To give you another example of the same sort of thing: years ago I was playing for the first time Beethoven's Sonata no. 30, Opus 109. I was about nineteen at the time and I used to try out pieces that I hadn't played before in relatively small Canadian towns, and this one fell into a program that I was giving about'one hundred twenty miles from Toronto - a university town called Kingston. I never bothered to practice very much - I now practice almost not at all - but even in those days I was far from being a slave of the instrument. I tended to learn the score away from the piano. I would learn it completely by memory first, and then go to the piano with it afterwards - and that, of course, was another stage in the divorce of tactilia from expressive manifestations of one kind or another. No, that's not quite accurate, because, obviously, certain expressive manifestations were built into the analytical concept, but the tactile assumptions were not.

Now, Opus log isn't a particularly difficult or strenuous piece, but there is in it one moment which is a positive horror, as you perhaps know, and that is in the fifth variation in the last movement - a moment which is an upward-bound diatonic run in sixths. It's an awkward moment, not only in terms of black-versus-white note fingerings but also in terms of that break in the keyboard around two octaves above middle C where problems of repetition most often show up. For at that point you have to change from a pattern in sixths to a pattern in thirds, and you've got to do that in a split second. I had always heard this piece played by people who, when that moment arrived, looked like horses being led from burning barns - a look of horror would come upon them, and I always wondered what was so intimidating about it.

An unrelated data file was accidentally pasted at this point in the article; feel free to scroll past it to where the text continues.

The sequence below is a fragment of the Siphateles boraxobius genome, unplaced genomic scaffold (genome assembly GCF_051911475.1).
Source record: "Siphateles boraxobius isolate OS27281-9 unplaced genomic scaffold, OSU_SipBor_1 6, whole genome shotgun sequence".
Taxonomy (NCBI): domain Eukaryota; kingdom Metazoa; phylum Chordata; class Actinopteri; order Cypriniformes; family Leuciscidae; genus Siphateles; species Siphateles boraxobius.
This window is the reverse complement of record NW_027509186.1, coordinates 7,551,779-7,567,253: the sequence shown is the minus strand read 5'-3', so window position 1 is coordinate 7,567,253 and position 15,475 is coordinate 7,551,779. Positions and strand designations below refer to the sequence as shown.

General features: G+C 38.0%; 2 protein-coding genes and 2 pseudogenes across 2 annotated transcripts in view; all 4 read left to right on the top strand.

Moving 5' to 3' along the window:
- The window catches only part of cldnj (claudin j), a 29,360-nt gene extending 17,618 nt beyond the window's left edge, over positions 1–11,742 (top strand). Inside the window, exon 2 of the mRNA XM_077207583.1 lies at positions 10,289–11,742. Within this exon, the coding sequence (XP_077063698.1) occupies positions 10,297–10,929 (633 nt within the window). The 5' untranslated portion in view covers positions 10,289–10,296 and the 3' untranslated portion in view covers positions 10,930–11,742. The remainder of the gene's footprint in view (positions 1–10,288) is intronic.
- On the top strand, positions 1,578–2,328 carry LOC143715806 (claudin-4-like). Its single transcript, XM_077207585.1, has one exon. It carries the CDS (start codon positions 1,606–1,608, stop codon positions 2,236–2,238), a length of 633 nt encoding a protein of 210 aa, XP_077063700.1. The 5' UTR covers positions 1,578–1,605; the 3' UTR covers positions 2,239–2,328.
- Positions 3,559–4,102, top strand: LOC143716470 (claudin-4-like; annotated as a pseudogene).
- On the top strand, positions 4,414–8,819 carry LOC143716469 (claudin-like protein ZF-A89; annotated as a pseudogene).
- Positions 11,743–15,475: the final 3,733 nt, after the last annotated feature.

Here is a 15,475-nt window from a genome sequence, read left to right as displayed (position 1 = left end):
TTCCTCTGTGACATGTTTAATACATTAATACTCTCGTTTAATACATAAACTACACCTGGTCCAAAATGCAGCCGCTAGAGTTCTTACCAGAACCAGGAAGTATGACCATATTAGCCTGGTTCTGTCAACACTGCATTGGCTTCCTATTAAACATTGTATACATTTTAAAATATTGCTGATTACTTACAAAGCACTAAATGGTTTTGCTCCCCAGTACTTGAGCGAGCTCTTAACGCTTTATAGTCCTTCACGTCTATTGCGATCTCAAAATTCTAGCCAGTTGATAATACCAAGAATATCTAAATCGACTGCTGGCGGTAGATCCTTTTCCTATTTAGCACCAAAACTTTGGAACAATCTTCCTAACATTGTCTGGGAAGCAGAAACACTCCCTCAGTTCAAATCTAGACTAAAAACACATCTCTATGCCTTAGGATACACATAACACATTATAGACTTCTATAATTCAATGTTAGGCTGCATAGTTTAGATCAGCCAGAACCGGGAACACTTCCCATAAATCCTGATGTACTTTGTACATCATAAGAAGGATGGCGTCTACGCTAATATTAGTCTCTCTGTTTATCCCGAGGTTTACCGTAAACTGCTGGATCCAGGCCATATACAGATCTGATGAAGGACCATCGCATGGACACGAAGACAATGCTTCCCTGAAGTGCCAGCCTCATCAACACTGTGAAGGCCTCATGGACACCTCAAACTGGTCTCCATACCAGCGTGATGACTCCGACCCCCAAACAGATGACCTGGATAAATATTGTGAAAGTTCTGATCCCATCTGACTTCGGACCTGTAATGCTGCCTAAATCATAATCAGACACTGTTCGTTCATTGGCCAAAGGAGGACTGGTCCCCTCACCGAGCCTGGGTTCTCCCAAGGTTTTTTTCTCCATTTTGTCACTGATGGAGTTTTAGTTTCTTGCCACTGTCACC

Anyway, about two or three weeks before I was to play the thing for the first time, I started to study the score, and about a week ahead of time I started to practice it (which sounds suicidal, but that's the way I always operate). And the first thing I did, foolishly - very bad psychology - was to think in terms of Well, let's try the variation, just to make sure there's no problem - it had never seemed to be one when I sat down and read the thing through when I was a kid ... but better try it, better work out a little fingering system just in case, you know. And as I began to work out my system, one thing after another began to go wrong. Before many minutes had elapsed I found that I'd developed a total block about this thing. And three days before the concert, the block, which I'd tried to get rid of by all kinds of devious means - not playing the piece at all, for instance - had developed apace, so that I couldn't get to that point without literally shying and stopping. I just froze at that particular moment.